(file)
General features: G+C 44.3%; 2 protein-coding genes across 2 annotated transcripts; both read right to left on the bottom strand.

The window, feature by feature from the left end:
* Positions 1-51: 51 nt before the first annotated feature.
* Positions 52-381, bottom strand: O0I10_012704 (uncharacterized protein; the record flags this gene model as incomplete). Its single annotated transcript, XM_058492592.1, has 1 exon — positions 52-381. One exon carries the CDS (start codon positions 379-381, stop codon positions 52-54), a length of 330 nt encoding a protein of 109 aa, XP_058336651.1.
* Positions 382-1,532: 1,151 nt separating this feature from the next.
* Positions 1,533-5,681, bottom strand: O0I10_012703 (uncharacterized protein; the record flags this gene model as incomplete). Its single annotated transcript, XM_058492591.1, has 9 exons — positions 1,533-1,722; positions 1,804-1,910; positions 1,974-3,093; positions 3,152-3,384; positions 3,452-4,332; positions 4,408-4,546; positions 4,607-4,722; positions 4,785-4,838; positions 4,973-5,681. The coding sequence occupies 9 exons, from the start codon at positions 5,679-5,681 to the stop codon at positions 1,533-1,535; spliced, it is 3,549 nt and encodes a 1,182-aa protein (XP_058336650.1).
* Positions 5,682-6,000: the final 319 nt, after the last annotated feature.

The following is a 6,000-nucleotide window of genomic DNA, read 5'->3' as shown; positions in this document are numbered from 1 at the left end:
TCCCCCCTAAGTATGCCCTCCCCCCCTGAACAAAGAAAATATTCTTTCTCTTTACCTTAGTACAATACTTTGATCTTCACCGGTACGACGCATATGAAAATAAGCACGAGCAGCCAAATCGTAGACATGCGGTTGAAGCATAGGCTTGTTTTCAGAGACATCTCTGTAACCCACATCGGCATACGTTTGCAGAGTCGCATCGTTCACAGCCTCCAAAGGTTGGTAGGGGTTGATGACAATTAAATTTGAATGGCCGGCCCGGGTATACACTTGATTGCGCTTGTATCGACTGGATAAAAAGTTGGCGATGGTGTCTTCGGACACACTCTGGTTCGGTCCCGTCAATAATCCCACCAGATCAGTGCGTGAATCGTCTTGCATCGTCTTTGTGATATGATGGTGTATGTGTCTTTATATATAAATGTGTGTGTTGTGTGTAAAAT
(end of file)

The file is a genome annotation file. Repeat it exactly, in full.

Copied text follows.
General features: G+C 44.3%; 2 protein-coding genes across 2 annotated transcripts; both read right to left on the bottom strand.

The window, feature by feature from the left end:
* Positions 1-51: 51 nt before the first annotated feature.
* Positions 52-381, bottom strand: O0I10_012704 (uncharacterized protein; the record flags this gene model as incomplete). Its single annotated transcript, XM_058492592.1, has 1 exon — positions 52-381. One exon carries the CDS (start codon positions 379-381, stop codon positions 52-54), a length of 330 nt encoding a protein of 109 aa, XP_058336651.1.
* Positions 382-1,532: 1,151 nt separating this feature from the next.
* Positions 1,533-5,681, bottom strand: O0I10_012703 (uncharacterized protein; the record flags this gene model as incomplete). Its single annotated transcript, XM_058492591.1, has 9 exons — positions 1,533-1,722; positions 1,804-1,910; positions 1,974-3,093; positions 3,152-3,384; positions 3,452-4,332; positions 4,408-4,546; positions 4,607-4,722; positions 4,785-4,838; positions 4,973-5,681. The coding sequence occupies 9 exons, from the start codon at positions 5,679-5,681 to the stop codon at positions 1,533-1,535; spliced, it is 3,549 nt and encodes a 1,182-aa protein (XP_058336650.1).
* Positions 5,682-6,000: the final 319 nt, after the last annotated feature.

The following is a 6,000-nucleotide window of genomic DNA, read 5'->3' as shown; positions in this document are numbered from 1 at the left end:
TCCCCCCTAAGTATGCCCTCCCCCCCTGAACAAAGAAAATATTCTTTCTCTTTACCTTAGTACAATACTTTGATCTTCACCGGTACGACGCATATGAAAATAAGCACGAGCAGCCAAATCGTAGACATGCGGTTGAAGCATAGGCTTGTTTTCAGAGACATCTCTGTAACCCACATCGGCATACGTTTGCAGAGTCGCATCGTTCACAGCCTCCAAAGGTTGGTAGGGGTTGATGACAATTAAATTTGAATGGCCGGCCCGGGTATACACTTGATTGCGCTTGTATCGACTGGATAAAAAGTTGGCGATGGTGTCTTCGGACACACTCTGGTTCGGTCCCGTCAATAATCCCACCAGATCAGTGCGTGAATCGTCTTGCATCGTCTTTGTGATATGATGGTGTATGTGTCTTTATATATAAATGTGTGTGTTGTGTGTAAAAT